The Acceptance of Online Education by Human Resource Recruiter

Session Description
A review of research regarding acceptance of online degrees by employers returns contradictory results. These contradictions suggest further research into the acceptance of online degrees by human resource recruiters would be useful. Some research indicates that the majority of employers prefer traditional education, while other research indicates that employers are not concerned whether the education was traditional or online. The majority of the studies are quantitative and study human resource personnel in all roles. While these studies seem to indicate employers prefer traditional degrees, they do not delve in-depth into why this bias might exist. Human capital theory, signaling theory, and stakeholder theory formed the conceptual support for understanding the potential impact of bias toward online education. The researchers explored if the gatekeepers of the hiring process favored traditional education and, if so, why this bias existed. In addition, the researcher investigated if there was a bias toward proprietary schools. The researchers used semi-structured phone interviews as the data collection method. A purposive sample ensured that the participants were appropriate. The researchers transcribed, coded, and manually analyzed the interviews for themes related to the acceptance of online education. Eighty-three percent of respondents believe online and traditional educations equal between accredited institutions. This finding marks a change from previous studies that found mixed attitudes among employers about online education. Respondents believe the trend to accept online education will continue. The researchers’ interpretation of the results is that attitudes toward online education are changing to a more favorable view, although some concerns remain among a minority of gatekeepers. One concern was the lack of social interaction inherent in online education, which did not influence a candidates’ progression in the hiring process, however. Another concern related not so much to whether the education was traditional or online, but to the reputation of the specific institution. The researchers recommend that online students participate in outside the classroom social activities to compensate for perceived lack of social interaction. Institutions offering online programs should obtain and/or maintain accreditation and strengthen their reputation for their graduates to be acceptable to businesses.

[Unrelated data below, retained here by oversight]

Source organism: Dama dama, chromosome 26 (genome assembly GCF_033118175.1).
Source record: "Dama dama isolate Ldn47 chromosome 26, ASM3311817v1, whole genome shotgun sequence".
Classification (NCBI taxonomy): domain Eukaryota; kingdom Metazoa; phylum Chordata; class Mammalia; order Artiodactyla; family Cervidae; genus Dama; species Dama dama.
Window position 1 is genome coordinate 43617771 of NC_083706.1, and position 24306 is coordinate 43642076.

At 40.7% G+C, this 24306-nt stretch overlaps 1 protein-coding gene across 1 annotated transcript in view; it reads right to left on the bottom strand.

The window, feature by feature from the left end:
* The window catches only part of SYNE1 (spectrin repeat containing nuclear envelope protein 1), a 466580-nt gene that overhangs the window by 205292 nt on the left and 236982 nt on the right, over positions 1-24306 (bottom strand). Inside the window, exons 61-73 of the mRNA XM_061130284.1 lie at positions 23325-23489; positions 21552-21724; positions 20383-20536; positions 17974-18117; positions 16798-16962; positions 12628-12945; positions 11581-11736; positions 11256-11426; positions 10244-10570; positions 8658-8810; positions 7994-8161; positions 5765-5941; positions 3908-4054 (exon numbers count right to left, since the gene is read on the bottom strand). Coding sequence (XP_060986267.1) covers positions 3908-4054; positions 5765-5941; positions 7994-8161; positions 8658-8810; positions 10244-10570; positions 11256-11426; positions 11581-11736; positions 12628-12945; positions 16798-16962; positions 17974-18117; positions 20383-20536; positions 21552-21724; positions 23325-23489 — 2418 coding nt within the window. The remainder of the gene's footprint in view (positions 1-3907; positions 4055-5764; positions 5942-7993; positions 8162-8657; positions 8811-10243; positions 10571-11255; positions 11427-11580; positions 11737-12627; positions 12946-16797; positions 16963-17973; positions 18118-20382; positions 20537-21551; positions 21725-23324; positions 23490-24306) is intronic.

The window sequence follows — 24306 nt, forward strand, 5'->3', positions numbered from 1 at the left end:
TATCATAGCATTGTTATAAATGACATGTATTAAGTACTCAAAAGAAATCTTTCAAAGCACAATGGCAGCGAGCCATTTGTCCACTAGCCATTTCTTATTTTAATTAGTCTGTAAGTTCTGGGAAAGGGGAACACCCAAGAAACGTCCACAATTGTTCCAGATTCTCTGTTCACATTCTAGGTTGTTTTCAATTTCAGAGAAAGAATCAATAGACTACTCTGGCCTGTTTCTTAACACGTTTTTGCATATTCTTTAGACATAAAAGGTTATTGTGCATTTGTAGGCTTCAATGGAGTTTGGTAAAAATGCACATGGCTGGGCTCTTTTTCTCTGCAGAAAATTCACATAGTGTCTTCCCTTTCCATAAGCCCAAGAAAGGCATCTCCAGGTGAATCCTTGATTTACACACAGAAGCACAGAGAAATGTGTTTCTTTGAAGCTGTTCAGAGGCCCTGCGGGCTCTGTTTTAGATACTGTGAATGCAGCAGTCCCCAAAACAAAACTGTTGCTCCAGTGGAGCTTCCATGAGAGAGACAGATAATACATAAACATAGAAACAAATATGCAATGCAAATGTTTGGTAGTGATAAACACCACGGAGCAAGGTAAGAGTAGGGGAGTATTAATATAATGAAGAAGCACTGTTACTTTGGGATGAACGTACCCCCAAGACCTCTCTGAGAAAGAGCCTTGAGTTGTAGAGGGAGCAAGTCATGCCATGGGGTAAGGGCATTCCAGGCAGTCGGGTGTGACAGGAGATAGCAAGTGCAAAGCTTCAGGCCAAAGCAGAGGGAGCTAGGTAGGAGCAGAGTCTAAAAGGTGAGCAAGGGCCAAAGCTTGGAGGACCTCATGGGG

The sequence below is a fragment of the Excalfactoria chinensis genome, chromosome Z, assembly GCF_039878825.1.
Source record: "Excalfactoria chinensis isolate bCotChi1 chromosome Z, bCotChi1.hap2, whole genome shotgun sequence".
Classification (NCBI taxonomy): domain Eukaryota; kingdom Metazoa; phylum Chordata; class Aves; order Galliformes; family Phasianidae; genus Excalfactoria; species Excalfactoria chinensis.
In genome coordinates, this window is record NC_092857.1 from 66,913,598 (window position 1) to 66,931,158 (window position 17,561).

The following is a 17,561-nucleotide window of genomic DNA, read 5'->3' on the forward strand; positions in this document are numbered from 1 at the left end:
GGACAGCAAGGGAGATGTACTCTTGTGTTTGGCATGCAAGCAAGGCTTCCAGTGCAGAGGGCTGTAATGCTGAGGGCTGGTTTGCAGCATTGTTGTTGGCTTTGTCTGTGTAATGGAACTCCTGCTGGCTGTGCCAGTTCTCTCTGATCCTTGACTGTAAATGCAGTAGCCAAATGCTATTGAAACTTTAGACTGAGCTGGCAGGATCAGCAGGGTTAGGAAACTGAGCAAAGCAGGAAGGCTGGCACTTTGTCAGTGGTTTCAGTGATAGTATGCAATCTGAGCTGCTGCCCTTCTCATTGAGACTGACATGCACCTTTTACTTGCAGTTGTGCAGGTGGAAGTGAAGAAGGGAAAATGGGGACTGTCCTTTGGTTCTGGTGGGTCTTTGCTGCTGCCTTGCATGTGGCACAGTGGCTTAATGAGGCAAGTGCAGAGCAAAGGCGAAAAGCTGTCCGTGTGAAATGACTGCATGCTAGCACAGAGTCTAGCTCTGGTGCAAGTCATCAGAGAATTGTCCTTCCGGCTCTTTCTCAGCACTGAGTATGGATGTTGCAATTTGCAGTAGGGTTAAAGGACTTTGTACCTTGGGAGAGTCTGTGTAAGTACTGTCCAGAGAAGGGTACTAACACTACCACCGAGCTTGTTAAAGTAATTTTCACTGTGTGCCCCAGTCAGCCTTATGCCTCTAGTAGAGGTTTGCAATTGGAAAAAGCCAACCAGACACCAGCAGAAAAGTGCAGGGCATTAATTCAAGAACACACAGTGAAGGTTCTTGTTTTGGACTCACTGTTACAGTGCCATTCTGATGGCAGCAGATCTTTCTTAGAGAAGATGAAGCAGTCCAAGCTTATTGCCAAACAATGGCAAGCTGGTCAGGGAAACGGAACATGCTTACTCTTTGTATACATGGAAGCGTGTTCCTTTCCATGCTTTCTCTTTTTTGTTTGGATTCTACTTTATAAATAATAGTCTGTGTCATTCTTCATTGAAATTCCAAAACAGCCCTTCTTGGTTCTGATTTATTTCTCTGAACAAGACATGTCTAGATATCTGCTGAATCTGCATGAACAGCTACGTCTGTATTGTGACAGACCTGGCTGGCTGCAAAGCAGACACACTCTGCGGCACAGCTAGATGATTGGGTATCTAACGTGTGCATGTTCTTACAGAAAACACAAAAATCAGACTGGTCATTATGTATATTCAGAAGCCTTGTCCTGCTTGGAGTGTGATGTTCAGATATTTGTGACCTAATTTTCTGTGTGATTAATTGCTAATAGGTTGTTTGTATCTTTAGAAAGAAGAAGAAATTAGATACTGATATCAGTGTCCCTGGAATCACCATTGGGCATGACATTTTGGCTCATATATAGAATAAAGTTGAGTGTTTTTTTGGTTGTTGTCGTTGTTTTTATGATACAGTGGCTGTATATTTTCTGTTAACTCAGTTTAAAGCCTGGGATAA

• Mary Dereshiwsky, Baker College, Flint, Michigan, USA
  • John Vinton, Baker College, Flint, Michigan, USA
  • James Stahley, Baker College, Flint, Michigan, USA
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